Glaze firing preparation

As I write this, my latest glaze firing is cooling in the kiln. It was my most epic firing yet, spanning over 5 days in the kiln. The kiln I was firing this time has a simple computer that can help adjust the gas and temperature. It only works for certain stages of the firing, so we still had to manually adjust the kiln through some of it. The longest stretch the kiln needed to be watched for 31 hours straight. Luckily I had help to cover some of that time, but I still ended up doing a 22 hours from 11am to 9am the next day. It was so tired and still recuperating a bit. Below are some pictures of the glazing and decorating.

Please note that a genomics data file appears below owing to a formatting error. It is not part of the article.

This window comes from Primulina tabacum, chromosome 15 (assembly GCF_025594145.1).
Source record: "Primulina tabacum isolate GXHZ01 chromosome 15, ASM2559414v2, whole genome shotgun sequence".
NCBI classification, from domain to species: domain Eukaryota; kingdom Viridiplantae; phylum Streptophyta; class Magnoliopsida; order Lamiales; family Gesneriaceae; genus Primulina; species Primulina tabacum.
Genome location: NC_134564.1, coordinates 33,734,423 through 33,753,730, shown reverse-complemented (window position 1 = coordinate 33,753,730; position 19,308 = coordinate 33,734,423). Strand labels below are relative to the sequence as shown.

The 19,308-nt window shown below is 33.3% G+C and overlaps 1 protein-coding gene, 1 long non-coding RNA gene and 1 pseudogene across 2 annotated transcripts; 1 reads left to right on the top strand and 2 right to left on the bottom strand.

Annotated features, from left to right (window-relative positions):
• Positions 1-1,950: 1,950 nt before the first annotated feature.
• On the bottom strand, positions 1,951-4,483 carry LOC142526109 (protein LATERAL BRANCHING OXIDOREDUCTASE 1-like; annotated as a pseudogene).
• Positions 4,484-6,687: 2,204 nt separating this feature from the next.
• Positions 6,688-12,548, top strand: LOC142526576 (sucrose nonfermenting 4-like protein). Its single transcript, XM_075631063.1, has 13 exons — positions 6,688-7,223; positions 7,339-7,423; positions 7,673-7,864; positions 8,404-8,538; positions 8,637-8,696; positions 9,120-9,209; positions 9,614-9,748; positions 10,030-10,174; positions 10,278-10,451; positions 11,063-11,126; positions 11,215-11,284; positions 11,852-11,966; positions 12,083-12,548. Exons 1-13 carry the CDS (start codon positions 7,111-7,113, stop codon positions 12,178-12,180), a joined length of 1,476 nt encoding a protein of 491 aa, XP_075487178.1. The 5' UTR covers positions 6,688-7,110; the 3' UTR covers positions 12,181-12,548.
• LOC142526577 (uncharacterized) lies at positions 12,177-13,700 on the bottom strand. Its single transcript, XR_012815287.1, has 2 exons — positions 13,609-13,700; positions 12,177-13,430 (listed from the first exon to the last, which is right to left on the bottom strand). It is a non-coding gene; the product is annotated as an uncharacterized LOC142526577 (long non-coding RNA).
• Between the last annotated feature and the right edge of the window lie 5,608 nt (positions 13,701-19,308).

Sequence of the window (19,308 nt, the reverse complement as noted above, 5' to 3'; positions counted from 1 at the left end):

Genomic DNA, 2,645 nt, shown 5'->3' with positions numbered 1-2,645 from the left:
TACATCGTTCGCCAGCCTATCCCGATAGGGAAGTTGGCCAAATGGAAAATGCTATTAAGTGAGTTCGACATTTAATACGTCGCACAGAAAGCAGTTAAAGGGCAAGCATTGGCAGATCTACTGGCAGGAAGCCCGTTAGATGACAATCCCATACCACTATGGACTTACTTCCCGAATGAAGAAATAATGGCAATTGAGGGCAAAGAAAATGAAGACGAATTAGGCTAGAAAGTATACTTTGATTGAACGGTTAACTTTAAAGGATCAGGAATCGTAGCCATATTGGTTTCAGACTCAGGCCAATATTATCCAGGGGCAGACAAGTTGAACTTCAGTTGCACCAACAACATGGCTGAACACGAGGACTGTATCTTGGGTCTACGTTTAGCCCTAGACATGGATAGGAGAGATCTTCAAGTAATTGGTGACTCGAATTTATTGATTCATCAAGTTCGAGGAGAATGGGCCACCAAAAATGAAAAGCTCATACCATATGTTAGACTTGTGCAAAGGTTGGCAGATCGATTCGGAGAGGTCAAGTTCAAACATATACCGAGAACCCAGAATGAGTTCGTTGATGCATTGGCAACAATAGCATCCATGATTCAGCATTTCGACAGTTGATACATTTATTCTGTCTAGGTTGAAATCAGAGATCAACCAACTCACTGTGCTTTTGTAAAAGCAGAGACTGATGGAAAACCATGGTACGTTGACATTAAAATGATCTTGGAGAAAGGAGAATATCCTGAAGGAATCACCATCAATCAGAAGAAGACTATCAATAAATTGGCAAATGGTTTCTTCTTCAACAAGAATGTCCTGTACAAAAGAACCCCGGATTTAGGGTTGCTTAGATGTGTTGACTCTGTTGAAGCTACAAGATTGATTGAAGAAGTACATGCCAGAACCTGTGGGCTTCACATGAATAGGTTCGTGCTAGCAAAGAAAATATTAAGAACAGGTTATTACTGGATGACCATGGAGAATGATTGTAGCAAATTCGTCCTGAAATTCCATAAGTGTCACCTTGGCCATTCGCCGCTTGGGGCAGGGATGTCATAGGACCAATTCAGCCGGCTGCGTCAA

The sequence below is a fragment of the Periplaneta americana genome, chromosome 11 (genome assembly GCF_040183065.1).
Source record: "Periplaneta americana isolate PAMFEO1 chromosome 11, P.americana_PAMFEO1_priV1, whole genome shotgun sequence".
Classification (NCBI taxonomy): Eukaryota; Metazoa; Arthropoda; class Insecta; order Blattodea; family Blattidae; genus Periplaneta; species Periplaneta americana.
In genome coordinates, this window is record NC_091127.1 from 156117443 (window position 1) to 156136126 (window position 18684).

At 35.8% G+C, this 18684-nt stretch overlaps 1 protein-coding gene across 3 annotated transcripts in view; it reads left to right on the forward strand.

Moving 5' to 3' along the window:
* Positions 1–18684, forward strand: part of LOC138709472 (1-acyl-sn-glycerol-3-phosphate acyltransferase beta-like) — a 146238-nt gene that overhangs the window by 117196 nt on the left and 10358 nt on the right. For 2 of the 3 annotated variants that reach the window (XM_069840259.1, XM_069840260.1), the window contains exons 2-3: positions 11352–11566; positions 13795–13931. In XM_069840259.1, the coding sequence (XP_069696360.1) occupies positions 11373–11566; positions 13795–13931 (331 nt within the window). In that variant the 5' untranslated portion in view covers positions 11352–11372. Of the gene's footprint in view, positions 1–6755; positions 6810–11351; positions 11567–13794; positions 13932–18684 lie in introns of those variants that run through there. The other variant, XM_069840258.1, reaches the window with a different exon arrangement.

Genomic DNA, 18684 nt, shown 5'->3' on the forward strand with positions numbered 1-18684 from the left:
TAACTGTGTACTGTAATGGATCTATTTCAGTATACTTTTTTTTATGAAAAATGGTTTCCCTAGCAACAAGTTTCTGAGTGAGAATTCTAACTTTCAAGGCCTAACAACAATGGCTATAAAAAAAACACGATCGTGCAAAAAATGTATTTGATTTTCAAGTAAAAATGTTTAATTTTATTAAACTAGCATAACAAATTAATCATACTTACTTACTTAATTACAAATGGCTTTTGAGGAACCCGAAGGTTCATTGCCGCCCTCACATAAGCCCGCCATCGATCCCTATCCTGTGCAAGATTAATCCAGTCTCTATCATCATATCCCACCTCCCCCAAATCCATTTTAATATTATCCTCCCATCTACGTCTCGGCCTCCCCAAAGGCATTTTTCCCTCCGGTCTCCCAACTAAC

In this firing there are 7 different variations on a traditional Shino glaze. The glaze should change color based on the thickness, and so all the texture is sought after. Each one of the glazes goes on a bit different. Some of them have pinholes, the little craters in the surface. Some of them crack as they dry, and in the firing the cracks can open up creating a dynamic surface. This is called Crawling. If the firing went well, the edges and this spots should turn orange while the thicker parts will stay a sugary white.